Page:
MANILA, Philippines – The sharp-shooting bureaucrat in charge of getting Filipinos to pay their fair share of taxes couldn’t have chosen a higher profile target: Manny Pacquiao, the world champion boxer and hero to millions.
The pursuit of the boxer and congressman made a striking statement that no one was above the law, but it wasn’t universally popular. One of Pacquiao’s fellow congressmen proposed legislation to give him a lifetime tax exemption because his sporting feats had inspired the country.
Kim Henares, the chief tax collector, has remained steadfast in her campaign against the boxer, who was listed as the country’s wealthiest member of Congress last year.
“I want everyone to become rich, but they should pay the right taxes. They should not become rich at the expense of government,” she said.
The Philippine economy grew 7.2 per cent last year, the second fastest in Asia after China, but government revenue has fallen short of expectations in a country where decades of corrupt and inefficient government allowed a culture of tax evasion to flourish.
Now a reform-minded president wants to rake in more taxes to pay for increased spending on much needed infrastructure and public services such as health and education.
The 53-year-old straight-talking Commissioner of the Bureau of Internal Revenue has shifted her agency into “law enforcement mode” with an aggressive anti-tax evasion campaign to catch cheats and raise collections.
Henares is a lawyer and accountant whose hobbies include weekly trips to the firing range where she shoots off automatic pistols and assault rifles. Shooting has become one of her favourite pastimes since she was appointed in July 2010 by President Benigno Aquino III, a gun aficionado who introduced her to the sport.
She has several armed presidential guards assigned by Aquino for her security but also wanted to be confident in handling a gun if a situation ever required it.
“I shoot combat, which is fast,” she said at a gun range recently where she fired 300 rounds from her SVI Infinity .40 calibre pistol. “I have very good teachers, including the president.”
While improving her marksmanship she also expanded the targets of her non-lethal campaign. She has since charged scores of individuals and companies in more than 210 tax evasion cases to collect 50 billion pesos ($1.1 billion), a significant addition to government coffers that last year received 1.253 trillion pesos ($28 billion) in taxes.
A World Bank report last year praised the government’s “strong initial gains” in its tax effort. A senior bank economist, however, said the improvements needed to become entrenched to translate into lasting gains for the country’s poor.
The government’s ambitions for spending on infrastructure and public services such as health and education could be largely met by increased tax revenue, said senior bank economist Karl Kendrick Chua.
The country’s tax collection rate is currently about 14 per cent of GDP, which is lower than its more developed neighbours Thailand and Malaysia, and down from 18 per cent in 1997. The government wants to raise it to between 16 per cent and 18 per cent by 2016.
Henares admits to an unorthodox approach to finding targets for tax evasion investigations: she scours the country’s newspapers and magazines for tales of the rich and famous.
“My deputy commissioner says I am such a gossip,” she said. “You have to be in tune with everything that’s happening around you so that you’re aware who should logically be paying a high tax.”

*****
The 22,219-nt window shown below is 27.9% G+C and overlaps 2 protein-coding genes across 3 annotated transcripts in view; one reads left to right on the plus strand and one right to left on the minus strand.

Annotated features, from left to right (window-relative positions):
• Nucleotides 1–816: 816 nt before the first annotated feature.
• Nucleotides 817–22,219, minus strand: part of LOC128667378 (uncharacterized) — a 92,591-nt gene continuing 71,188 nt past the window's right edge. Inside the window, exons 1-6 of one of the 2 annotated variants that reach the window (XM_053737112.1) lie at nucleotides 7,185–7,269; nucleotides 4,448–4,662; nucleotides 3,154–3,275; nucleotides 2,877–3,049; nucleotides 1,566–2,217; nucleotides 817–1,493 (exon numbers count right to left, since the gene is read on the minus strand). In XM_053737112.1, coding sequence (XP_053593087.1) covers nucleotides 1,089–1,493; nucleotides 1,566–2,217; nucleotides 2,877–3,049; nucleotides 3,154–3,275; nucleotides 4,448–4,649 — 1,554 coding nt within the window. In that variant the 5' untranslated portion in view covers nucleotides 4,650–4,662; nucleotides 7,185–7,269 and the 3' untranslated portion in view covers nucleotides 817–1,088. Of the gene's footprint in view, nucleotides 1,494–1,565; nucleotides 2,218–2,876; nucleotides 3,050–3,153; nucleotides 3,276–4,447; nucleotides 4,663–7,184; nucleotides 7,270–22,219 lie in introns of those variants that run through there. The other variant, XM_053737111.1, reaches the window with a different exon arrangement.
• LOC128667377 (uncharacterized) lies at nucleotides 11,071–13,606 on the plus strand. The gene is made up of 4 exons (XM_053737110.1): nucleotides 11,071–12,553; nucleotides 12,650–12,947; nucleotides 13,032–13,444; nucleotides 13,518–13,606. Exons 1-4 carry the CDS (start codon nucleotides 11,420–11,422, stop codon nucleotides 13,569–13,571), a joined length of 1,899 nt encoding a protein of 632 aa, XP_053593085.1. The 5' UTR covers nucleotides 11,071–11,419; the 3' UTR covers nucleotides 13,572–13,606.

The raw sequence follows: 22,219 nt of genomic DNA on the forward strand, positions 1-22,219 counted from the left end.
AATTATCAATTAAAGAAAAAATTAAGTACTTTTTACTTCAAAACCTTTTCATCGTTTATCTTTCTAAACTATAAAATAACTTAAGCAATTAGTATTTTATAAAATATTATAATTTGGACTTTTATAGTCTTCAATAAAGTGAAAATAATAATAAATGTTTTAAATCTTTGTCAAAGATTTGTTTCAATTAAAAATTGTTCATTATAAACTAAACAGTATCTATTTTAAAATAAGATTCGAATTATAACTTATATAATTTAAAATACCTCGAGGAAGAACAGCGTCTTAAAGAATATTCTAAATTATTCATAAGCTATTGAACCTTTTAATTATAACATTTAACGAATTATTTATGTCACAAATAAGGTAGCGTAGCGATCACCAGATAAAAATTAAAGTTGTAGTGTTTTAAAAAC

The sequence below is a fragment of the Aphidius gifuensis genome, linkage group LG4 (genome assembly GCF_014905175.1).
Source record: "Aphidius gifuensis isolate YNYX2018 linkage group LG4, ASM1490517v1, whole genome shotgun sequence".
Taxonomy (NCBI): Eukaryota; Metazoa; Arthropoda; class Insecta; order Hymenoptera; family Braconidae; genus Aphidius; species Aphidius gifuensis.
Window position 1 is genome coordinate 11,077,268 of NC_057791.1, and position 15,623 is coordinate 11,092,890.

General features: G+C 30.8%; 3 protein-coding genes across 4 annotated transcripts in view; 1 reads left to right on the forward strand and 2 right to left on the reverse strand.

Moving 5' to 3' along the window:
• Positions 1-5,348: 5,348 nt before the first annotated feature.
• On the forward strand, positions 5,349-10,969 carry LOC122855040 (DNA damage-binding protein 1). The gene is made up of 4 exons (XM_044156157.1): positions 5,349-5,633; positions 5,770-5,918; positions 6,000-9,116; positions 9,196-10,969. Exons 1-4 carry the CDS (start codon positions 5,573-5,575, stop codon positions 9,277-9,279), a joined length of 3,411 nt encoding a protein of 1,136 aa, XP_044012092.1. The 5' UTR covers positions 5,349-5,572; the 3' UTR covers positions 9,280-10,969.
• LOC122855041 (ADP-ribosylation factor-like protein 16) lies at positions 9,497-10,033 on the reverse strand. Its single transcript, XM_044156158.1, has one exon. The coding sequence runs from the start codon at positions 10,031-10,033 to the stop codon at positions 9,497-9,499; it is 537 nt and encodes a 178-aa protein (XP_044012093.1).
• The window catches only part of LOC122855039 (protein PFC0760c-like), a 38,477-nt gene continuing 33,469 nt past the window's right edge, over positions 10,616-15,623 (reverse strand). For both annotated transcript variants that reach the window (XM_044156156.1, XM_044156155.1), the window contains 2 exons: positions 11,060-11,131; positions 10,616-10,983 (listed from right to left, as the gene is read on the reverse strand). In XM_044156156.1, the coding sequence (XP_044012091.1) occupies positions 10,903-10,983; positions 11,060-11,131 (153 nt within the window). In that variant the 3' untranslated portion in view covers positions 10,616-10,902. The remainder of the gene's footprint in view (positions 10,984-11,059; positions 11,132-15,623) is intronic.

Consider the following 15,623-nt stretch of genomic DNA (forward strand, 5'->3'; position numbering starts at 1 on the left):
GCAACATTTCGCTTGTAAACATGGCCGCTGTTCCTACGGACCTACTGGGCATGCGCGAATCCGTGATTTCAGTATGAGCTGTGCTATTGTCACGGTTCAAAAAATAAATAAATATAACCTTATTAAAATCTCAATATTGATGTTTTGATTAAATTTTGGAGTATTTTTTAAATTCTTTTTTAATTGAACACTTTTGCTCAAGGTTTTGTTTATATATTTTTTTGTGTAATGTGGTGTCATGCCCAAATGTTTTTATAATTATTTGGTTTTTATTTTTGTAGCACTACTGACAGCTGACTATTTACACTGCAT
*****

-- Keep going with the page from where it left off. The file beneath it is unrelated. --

Henares’ agency also publishes newspaper advertisements listing companies allegedly cheating on tax as part of a name-and-shame campaign. She says there are two things that make Filipinos comply with rules — fear and shame.
A recent campaign targeted some self-employed professionals that the government alleges are not paying their way. They portrayed an online trader who pays no tax riding on the shoulders of a construction foreman. Another featured a school teacher carrying a doctor who cheats on her tax.
“I think everybody agrees that Kim has really brought a lot of fear into the tax payers’ consciousness,” said former finance official and clean governance activist Milwida Guevara. “Tax payers now know that there is a possibility that the bureau of internal revenue will go after them.”
Henares recently filed a case demanding 2.72 billion pesos ($60 million) from a gold trader who allegedly didn’t pay taxes from 2005 to 2009. She has also filed charges against a former congressman and son of Aquino’s predecessor, Gloria Macapagal Arroyo, and impeached Supreme Court Chief Justice Renato Corona.
On Thursday, Henares filed tax evasion charges against Leo Olarte, president of the Philippine Medical Association who complained about the advertisement on tax-cheating doctors. The revenue agency is claiming 2.93 million pesos ($65,000) in unpaid taxes from Olarte.
But her most controversial target has been Pacquiao, the well-loved Bible-quoting boxer.
When Pacquiao publicly disclosed in November that Henares froze his bank accounts and that he had no money to purchase relief supplies for victims of Typhoon Haiyan, many of his fans and some fellow congressmen expressed sympathy for him and criticized Henares.
Though he is not yet charged with any criminal tax offence, the Bureau of Internal Revenue has demanded that Pacquiao pay 2.2 billion pesos ($49.2 million), including interest and surcharges, for unpaid taxes in 2008-2009.
Pacquiao has disputed the tax assessment at the Court of Tax Appeals where he also sought access to his bank accounts.
Henares said the amounts were based on media reports of Pacquiao’s reported earnings in 2008 and 2009. Forbes Magazine listed Pacquiao as the world’s sixth highest-paid athlete in 2009. He was in the 14th spot in 2013, with earnings of $34 million.
“It’s for Manny Pacquiao to prove to us that those reports are wrong,” she said.